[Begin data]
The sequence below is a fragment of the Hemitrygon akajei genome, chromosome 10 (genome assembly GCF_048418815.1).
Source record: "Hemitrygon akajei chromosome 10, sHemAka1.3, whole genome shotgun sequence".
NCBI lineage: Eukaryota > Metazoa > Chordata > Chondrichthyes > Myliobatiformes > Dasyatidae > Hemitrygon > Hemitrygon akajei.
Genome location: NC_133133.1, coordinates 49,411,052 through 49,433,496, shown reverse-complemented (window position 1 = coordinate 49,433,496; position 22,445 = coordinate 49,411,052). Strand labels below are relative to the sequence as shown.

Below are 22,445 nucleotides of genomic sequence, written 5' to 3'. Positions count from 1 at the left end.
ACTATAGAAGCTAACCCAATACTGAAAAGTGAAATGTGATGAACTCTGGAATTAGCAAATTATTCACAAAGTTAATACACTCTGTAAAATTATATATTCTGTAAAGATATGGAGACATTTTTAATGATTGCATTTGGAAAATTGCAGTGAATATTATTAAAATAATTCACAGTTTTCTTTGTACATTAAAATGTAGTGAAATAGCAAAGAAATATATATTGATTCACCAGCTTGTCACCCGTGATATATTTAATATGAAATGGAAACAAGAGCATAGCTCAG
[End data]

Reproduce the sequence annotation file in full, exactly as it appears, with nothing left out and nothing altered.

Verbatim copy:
The sequence below is a fragment of the Hemitrygon akajei genome, chromosome 10 (genome assembly GCF_048418815.1).
Source record: "Hemitrygon akajei chromosome 10, sHemAka1.3, whole genome shotgun sequence".
NCBI lineage: Eukaryota > Metazoa > Chordata > Chondrichthyes > Myliobatiformes > Dasyatidae > Hemitrygon > Hemitrygon akajei.
Genome location: NC_133133.1, coordinates 49,411,052 through 49,433,496, shown reverse-complemented (window position 1 = coordinate 49,433,496; position 22,445 = coordinate 49,411,052). Strand labels below are relative to the sequence as shown.

Below are 22,445 nucleotides of genomic sequence, written 5' to 3'. Positions count from 1 at the left end.
ACTATAGAAGCTAACCCAATACTGAAAAGTGAAATGTGATGAACTCTGGAATTAGCAAATTATTCACAAAGTTAATACACTCTGTAAAATTATATATTCTGTAAAGATATGGAGACATTTTTAATGATTGCATTTGGAAAATTGCAGTGAATATTATTAAAATAATTCACAGTTTTCTTTGTACATTAAAATGTAGTGAAATAGCAAAGAAATATATATTGATTCACCAGCTTGTCACCCGTGATATATTTAATATGAAATGGAAACAAGAGCATAGCTCAG